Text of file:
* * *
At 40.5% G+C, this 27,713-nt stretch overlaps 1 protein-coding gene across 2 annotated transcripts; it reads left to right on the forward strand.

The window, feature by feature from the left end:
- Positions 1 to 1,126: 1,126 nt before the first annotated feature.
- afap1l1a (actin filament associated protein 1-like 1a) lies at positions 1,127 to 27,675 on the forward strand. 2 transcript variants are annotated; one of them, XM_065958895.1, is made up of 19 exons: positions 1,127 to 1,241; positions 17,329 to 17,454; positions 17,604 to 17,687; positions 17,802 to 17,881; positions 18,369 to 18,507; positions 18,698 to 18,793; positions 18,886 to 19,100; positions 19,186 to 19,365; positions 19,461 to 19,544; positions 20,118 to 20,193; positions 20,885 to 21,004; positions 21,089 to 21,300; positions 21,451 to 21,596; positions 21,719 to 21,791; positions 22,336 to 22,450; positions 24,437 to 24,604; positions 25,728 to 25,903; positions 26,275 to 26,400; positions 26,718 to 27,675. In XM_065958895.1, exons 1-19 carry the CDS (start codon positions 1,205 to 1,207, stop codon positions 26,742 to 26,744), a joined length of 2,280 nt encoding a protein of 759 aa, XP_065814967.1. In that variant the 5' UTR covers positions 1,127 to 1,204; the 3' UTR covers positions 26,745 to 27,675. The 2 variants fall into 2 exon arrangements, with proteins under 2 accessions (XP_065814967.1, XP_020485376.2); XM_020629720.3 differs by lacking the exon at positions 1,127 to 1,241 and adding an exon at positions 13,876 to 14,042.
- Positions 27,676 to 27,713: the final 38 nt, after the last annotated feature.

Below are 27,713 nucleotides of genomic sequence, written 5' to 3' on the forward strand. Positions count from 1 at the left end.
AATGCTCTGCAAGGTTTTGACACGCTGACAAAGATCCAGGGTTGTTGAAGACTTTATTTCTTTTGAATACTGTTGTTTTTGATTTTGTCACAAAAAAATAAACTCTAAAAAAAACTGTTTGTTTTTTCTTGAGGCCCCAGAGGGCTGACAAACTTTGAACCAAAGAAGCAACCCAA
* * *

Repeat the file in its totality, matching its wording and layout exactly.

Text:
At 40.5% G+C, this 27,713-nt stretch overlaps 1 protein-coding gene across 2 annotated transcripts; it reads left to right on the forward strand.

The window, feature by feature from the left end:
- Positions 1 to 1,126: 1,126 nt before the first annotated feature.
- afap1l1a (actin filament associated protein 1-like 1a) lies at positions 1,127 to 27,675 on the forward strand. 2 transcript variants are annotated; one of them, XM_065958895.1, is made up of 19 exons: positions 1,127 to 1,241; positions 17,329 to 17,454; positions 17,604 to 17,687; positions 17,802 to 17,881; positions 18,369 to 18,507; positions 18,698 to 18,793; positions 18,886 to 19,100; positions 19,186 to 19,365; positions 19,461 to 19,544; positions 20,118 to 20,193; positions 20,885 to 21,004; positions 21,089 to 21,300; positions 21,451 to 21,596; positions 21,719 to 21,791; positions 22,336 to 22,450; positions 24,437 to 24,604; positions 25,728 to 25,903; positions 26,275 to 26,400; positions 26,718 to 27,675. In XM_065958895.1, exons 1-19 carry the CDS (start codon positions 1,205 to 1,207, stop codon positions 26,742 to 26,744), a joined length of 2,280 nt encoding a protein of 759 aa, XP_065814967.1. In that variant the 5' UTR covers positions 1,127 to 1,204; the 3' UTR covers positions 26,745 to 27,675. The 2 variants fall into 2 exon arrangements, with proteins under 2 accessions (XP_065814967.1, XP_020485376.2); XM_020629720.3 differs by lacking the exon at positions 1,127 to 1,241 and adding an exon at positions 13,876 to 14,042.
- Positions 27,676 to 27,713: the final 38 nt, after the last annotated feature.

Below are 27,713 nucleotides of genomic sequence, written 5' to 3' on the forward strand. Positions count from 1 at the left end.
AATGCTCTGCAAGGTTTTGACACGCTGACAAAGATCCAGGGTTGTTGAAGACTTTATTTCTTTTGAATACTGTTGTTTTTGATTTTGTCACAAAAAAATAAACTCTAAAAAAAACTGTTTGTTTTTTCTTGAGGCCCCAGAGGGCTGACAAACTTTGAACCAAAGAAGCAACCCAA